Jonathan’s soliloquy disobeying his father’s cruel order to assassinate David is sung thoughtfully by Robert Murray. Saul’s daughters Michal and Merab are like chalk and cheese regarding their initially opposed attitudes toward David, and Elizabeth Atherton and Joélle Harvey are different enough in tone to make an effective direct contrast between the disdainful Merab’s ‘My soul rejects the thought’ and her sister Michal’s ‘Ah, lovely youth’. Discretion might have been the better part of valour for the over-employed harp continuo: the instrument Handel presumably reserved as a special effect connected to David does not seem to fit in the haughty Merab’s ‘What abject thoughts a prince can have!’ (Atherton conveys an ideal dosage of scorn), although the artistic licence works charmingly in Harvey’s lovely performance of Michal’s ‘Fell rage and black despair’, which refers to David striking ‘the sweet persuasive lyre’ (the flute obbligato is beautifully played by Christine Garratt).

Christopher Purves charms, broods, fumes implacably, plots villainously and confronts his doom vividly in the manner of a Shakespearean tragedian. The incrementing fury of his secretive seething reactions to imprudent women exalting David’s military successes above those of their king (the carillon-laden choruses ‘Welcome, welcome, mighty king’) are compelling. The bombastic brassy symphony that precedes his gloating anticipation as he hopes to murder David treacherously at the Feast of the New Moon is a bit short on rhetorical posture but Christophers’s trusting direction of the ombra music is spot-on as the forsaken Saul resorts to outlawed witchcraft on the eve of his final doom in battle.

The sublime elegy for the slain Jonathan and Saul is heartrending in most of the right places; its plangent choral passages are tailor-made for The Sixteen’s flexible, supple and articulate voices, although Christophers uncharacteristically rushes ‘Eagles were not so swift as they’: the vital mood of doleful lamentation should be sustained more organically rather than a sudden rush to convey the dizzy swiftness of eagles who are only metaphorical (Handel did not indicate a tempo marking but I doubt he intended presto vivace).

The Sixteen’s experience of Renaissance polyphony is evident in several contemplative choruses, such as ‘Preserve him for the glory of Thy name’, which sounds beguilingly more like Palestrina rather than the choppy fugue one ordinarily hears even in the best performances. Contrapuntal lines are moulded warmly and with immaculate diction, and extrovert choruses are sung with plenty of charisma, seductiveness or moral outrage as the texts variously demand, such as the choric contemplations of envy and rage that bookend Act 2. Special recordings of Handel’s greatest English dramatic oratorios have become too rare recently, so it is valuable that The Sixteen’s first-class account of Saul is magnificent in every way that matters most.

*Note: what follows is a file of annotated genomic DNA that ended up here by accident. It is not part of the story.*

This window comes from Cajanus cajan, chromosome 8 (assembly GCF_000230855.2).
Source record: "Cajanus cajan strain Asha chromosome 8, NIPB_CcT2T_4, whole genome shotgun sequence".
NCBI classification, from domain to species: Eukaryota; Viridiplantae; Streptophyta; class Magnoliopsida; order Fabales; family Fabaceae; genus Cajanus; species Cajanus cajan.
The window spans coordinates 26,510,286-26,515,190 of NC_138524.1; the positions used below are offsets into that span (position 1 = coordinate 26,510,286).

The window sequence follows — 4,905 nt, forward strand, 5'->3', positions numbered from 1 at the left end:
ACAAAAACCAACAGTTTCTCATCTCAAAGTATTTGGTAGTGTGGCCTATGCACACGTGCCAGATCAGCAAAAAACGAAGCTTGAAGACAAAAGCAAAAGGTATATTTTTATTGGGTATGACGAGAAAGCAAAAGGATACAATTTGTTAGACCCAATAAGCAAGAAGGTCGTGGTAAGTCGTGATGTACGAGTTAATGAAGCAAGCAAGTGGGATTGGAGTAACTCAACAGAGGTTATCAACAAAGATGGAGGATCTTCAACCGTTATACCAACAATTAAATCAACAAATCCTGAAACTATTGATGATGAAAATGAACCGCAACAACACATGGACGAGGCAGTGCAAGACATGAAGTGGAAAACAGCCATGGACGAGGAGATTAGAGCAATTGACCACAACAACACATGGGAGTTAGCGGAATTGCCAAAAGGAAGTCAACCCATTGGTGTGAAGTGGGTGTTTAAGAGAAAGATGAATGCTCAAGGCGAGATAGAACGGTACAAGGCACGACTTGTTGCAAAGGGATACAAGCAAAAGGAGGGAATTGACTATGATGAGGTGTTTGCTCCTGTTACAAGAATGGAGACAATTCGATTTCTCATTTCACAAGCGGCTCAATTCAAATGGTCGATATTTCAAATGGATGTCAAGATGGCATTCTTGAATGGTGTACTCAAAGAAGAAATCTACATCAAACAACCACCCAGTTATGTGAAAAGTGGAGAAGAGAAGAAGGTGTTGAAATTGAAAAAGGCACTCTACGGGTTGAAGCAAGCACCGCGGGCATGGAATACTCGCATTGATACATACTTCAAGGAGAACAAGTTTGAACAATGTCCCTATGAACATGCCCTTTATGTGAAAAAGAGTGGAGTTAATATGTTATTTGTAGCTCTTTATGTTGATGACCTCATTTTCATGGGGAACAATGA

Semele 

Rosemary Joshua, Gail Pearson sops Hilary Summers contr Stephen Wallace counterten Richard Croft ten Brindley Sherratt bass Chorus and Orchestra of the Early Opera Company / Christian Curnyn

(Chandos)

Of a handful of previous recordings of Semele, none was entirely satisfying. Which makes this new version – complete save for an aria for Cupid that Handel later pilfered forHercules – all the more welcome. Christian Curnyn understands the unique tinta of this gorgeous score, and directs his spruce period band with a nice blend of nonchalant elegance and dramatic energy. Tempi are shrewdly judged, rhythms light and supple, and recitatives tumble inevitably into arias. The tragic denouement in Act 3 has due weight and intensity, whether in the tenderly inflected accompanied recitatives for Jupiter and Semele, or the awed chorus of Thebans after the heroine’s incineration.

As at the English National Opera, Rosemary Joshua, radiant of tone, dazzling in coloratura, makes Semele far more than an over-sexed airhead. She is trills ethereally in ‘The morning lark’, distils a drowsy, erotic languor in ‘O sleep, why dost thou leave me?’, and ornaments her ‘mirror’ aria, ‘Myself I shall adore’, with dizzy glee. She is imploring and fiery by turns in her exchanges with Jupiter, and brings real pathos to the haunting siciliano ‘Thus let my thanks be paid’ and her sublime death scene. As Jupiter, Richard Croft fields a honeyed, sensuous tone (heard to advantage in a seductive ‘Where’re you walk’) and formidable agility, though he could learn a thing or two about diction from Anthony Rolfe-Johnson (on Gardiner’s Erato set).

Like Handel himself, Curnyn assigns the virago Juno and Semele’s gentle sister Ino to the same singer. Hilary Summers, a true, deep contralto, characterises both roles well. Brindley Sherratt, with his oaky bass, offers vivid, witty cameos as Cadmus and Somnus, while Stephen Wallace sings Athamus’s arias with smooth tone and a nimble florid technique, though a suspicion remains that the role lies a bit low for him. With excellent recorded sound and balance, and an informative essay from David Vickers, this becomes a clear first choice for an ever-enticing work.